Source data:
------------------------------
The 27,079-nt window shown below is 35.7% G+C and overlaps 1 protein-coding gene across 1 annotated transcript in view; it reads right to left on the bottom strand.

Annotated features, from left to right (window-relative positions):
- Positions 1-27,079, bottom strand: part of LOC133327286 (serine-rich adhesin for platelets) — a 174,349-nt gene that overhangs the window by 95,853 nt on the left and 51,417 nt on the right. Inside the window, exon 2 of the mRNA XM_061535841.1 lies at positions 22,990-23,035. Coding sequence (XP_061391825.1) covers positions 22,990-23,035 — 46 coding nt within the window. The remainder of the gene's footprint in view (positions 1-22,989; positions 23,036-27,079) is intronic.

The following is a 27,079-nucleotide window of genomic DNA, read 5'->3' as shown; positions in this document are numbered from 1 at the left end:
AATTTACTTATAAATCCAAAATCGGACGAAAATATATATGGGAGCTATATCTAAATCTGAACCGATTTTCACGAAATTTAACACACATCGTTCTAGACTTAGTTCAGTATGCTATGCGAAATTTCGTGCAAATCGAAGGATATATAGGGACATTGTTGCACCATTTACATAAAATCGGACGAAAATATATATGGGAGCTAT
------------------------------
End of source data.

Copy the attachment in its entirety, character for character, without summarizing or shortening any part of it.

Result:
The 27,079-nt window shown below is 35.7% G+C and overlaps 1 protein-coding gene across 1 annotated transcript in view; it reads right to left on the bottom strand.

Annotated features, from left to right (window-relative positions):
- Positions 1-27,079, bottom strand: part of LOC133327286 (serine-rich adhesin for platelets) — a 174,349-nt gene that overhangs the window by 95,853 nt on the left and 51,417 nt on the right. Inside the window, exon 2 of the mRNA XM_061535841.1 lies at positions 22,990-23,035. Coding sequence (XP_061391825.1) covers positions 22,990-23,035 — 46 coding nt within the window. The remainder of the gene's footprint in view (positions 1-22,989; positions 23,036-27,079) is intronic.

The following is a 27,079-nucleotide window of genomic DNA, read 5'->3' as shown; positions in this document are numbered from 1 at the left end:
AATTTACTTATAAATCCAAAATCGGACGAAAATATATATGGGAGCTATATCTAAATCTGAACCGATTTTCACGAAATTTAACACACATCGTTCTAGACTTAGTTCAGTATGCTATGCGAAATTTCGTGCAAATCGAAGGATATATAGGGACATTGTTGCACCATTTACATAAAATCGGACGAAAATATATATGGGAGCTAT